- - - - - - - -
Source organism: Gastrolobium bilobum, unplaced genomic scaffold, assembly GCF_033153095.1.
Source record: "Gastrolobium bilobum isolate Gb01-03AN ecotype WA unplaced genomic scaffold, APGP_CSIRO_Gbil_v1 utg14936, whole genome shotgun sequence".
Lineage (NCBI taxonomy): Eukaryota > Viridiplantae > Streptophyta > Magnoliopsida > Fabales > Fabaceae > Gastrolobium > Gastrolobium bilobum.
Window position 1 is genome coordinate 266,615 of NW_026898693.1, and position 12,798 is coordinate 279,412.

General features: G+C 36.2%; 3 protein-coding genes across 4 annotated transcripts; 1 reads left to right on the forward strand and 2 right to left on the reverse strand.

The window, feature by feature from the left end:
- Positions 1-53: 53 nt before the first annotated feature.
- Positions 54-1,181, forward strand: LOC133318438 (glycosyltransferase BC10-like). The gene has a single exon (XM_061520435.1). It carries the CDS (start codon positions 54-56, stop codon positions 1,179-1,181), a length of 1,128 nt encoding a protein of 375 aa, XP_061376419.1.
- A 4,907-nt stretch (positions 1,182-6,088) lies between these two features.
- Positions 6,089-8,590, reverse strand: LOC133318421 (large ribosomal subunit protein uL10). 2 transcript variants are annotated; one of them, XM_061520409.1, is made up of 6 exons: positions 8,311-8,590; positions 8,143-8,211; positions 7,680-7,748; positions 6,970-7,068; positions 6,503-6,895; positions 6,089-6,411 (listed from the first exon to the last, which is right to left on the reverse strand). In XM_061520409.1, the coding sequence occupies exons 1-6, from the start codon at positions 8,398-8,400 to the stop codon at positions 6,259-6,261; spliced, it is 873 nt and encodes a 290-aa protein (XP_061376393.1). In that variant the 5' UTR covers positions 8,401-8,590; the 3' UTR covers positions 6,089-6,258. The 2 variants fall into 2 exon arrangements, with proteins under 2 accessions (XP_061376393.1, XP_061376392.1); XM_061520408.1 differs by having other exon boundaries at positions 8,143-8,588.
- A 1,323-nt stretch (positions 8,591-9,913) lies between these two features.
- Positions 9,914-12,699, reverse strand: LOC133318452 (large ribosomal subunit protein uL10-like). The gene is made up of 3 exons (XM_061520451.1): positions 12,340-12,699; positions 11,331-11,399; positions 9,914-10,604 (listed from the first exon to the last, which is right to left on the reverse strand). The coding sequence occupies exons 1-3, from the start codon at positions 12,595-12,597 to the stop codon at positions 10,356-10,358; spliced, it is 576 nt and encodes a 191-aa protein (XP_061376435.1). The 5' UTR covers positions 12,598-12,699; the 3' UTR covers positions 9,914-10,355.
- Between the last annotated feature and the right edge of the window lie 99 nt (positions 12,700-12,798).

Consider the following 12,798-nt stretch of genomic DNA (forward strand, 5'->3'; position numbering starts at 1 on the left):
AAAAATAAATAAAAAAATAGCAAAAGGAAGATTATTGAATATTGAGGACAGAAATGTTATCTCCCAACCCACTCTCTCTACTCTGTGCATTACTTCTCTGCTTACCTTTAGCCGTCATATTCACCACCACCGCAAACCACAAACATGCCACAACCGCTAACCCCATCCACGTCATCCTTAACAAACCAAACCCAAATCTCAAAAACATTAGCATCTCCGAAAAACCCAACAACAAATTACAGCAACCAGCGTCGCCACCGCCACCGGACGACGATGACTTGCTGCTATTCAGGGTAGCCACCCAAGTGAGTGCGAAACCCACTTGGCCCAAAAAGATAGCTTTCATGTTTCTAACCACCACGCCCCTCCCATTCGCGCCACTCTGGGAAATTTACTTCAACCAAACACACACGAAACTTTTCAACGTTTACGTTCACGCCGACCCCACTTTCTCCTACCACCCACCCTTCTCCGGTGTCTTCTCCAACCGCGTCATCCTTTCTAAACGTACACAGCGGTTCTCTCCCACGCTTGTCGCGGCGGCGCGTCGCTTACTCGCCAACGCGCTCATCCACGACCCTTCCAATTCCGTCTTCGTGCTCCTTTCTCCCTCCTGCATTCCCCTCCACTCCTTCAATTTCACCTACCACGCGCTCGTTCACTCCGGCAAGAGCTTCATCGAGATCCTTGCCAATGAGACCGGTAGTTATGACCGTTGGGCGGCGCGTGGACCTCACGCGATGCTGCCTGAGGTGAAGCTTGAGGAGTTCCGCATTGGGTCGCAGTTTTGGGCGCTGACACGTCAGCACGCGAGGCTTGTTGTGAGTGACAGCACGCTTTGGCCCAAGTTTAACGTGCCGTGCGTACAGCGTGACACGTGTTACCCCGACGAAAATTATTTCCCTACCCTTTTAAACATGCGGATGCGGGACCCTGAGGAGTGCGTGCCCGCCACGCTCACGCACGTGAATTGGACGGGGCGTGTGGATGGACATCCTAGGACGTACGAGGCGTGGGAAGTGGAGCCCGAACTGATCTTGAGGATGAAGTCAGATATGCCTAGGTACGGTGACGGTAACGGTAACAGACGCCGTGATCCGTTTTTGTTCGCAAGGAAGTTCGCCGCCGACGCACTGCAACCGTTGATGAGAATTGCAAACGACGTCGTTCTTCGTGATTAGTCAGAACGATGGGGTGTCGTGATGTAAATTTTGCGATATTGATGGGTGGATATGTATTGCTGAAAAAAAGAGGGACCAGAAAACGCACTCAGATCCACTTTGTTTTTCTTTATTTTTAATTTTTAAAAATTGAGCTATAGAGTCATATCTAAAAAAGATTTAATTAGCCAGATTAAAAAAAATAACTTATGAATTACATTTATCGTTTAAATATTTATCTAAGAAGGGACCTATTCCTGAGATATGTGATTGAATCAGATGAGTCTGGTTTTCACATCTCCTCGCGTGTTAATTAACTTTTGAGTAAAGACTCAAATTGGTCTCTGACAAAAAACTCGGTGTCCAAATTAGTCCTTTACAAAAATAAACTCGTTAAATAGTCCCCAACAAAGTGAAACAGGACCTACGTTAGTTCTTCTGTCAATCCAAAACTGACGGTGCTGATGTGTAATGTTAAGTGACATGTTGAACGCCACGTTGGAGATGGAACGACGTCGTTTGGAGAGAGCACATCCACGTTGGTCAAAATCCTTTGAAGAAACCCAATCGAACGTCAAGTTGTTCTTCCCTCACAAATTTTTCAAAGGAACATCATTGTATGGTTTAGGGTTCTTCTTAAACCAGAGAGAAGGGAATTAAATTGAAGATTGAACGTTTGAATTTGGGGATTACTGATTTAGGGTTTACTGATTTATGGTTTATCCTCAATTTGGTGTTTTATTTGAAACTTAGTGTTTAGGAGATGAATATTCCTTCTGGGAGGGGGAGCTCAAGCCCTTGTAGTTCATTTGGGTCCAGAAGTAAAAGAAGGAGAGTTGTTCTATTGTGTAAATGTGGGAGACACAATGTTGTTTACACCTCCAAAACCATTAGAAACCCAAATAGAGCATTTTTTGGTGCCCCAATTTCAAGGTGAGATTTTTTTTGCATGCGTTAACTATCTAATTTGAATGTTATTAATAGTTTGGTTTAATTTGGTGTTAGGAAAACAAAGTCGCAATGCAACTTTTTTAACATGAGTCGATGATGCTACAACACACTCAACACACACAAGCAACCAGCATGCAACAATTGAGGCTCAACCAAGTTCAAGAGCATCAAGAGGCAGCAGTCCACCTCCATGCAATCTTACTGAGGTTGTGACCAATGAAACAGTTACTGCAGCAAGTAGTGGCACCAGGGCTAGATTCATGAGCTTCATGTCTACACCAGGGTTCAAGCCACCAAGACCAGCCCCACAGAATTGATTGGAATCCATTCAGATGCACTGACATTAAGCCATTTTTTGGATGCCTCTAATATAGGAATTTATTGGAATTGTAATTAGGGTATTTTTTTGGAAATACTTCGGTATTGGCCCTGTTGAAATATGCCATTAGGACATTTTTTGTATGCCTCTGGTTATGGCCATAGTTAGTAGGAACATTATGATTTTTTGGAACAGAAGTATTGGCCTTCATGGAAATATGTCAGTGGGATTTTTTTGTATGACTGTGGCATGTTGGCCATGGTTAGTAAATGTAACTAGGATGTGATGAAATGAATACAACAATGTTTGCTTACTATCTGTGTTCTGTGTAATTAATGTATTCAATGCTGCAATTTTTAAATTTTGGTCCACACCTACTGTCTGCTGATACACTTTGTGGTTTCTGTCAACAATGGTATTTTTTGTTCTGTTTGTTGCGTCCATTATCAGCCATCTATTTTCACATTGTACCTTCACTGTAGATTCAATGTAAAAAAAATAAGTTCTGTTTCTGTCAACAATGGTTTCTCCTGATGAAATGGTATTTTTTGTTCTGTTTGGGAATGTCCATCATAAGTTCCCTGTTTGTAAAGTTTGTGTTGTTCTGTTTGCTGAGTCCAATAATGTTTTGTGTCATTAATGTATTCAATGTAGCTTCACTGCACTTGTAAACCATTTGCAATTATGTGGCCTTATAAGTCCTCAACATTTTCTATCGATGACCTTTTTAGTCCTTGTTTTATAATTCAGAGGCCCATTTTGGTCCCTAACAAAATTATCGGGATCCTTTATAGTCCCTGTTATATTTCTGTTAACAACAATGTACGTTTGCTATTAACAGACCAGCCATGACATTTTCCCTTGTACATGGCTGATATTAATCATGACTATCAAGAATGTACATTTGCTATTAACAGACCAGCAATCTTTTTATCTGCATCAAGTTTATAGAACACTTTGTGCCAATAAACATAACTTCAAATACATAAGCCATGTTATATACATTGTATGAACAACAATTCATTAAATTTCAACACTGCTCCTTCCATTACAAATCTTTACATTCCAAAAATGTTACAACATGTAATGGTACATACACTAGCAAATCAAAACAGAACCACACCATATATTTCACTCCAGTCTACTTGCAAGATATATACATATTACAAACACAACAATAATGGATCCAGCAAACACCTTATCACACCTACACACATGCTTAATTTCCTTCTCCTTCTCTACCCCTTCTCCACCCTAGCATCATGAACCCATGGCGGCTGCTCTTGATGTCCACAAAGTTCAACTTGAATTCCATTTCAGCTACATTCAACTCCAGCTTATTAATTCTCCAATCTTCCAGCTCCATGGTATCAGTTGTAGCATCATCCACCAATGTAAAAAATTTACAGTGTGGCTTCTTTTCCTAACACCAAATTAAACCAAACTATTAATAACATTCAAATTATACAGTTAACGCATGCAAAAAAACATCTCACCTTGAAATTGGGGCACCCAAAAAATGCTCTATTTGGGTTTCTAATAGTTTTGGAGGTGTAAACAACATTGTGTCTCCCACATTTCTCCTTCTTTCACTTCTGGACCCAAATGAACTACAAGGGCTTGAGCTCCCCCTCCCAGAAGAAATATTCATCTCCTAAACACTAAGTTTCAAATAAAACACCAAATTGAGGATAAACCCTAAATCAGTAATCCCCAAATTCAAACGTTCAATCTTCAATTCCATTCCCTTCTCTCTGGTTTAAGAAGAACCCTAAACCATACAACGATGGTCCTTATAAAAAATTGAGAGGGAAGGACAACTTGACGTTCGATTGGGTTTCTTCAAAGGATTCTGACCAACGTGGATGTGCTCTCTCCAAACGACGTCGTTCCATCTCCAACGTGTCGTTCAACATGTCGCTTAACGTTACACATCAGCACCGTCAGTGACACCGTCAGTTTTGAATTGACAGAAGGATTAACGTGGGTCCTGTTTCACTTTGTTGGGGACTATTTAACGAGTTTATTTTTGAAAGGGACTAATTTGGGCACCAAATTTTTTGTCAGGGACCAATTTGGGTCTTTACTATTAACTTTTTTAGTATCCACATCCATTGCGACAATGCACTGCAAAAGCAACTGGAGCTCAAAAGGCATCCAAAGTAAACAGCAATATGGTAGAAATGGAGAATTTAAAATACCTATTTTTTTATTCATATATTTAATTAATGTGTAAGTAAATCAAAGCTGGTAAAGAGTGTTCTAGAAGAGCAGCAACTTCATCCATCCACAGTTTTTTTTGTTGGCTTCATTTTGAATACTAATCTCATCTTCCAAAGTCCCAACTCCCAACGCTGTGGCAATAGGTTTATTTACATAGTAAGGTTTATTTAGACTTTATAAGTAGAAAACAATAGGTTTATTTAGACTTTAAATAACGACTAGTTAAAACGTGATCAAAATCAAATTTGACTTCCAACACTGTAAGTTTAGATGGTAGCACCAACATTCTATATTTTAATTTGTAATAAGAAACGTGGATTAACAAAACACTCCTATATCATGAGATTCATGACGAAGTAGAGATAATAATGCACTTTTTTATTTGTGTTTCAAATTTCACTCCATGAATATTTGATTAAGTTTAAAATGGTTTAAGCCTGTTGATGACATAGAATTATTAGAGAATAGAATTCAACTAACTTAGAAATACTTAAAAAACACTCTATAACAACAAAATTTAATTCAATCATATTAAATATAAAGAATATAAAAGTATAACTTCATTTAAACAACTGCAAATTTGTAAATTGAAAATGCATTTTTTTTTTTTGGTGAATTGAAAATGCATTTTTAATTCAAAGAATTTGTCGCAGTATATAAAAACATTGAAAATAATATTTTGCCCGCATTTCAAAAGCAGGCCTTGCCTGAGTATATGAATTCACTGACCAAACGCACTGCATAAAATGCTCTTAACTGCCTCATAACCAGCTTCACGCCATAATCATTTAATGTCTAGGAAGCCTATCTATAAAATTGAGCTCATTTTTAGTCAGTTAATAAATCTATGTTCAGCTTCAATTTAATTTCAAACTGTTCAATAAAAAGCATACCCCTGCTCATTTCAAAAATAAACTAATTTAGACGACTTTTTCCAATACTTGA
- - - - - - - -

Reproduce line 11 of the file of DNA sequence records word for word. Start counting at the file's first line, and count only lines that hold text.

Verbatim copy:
- A 1,323-nt stretch (positions 8,591-9,913) lies between these two features.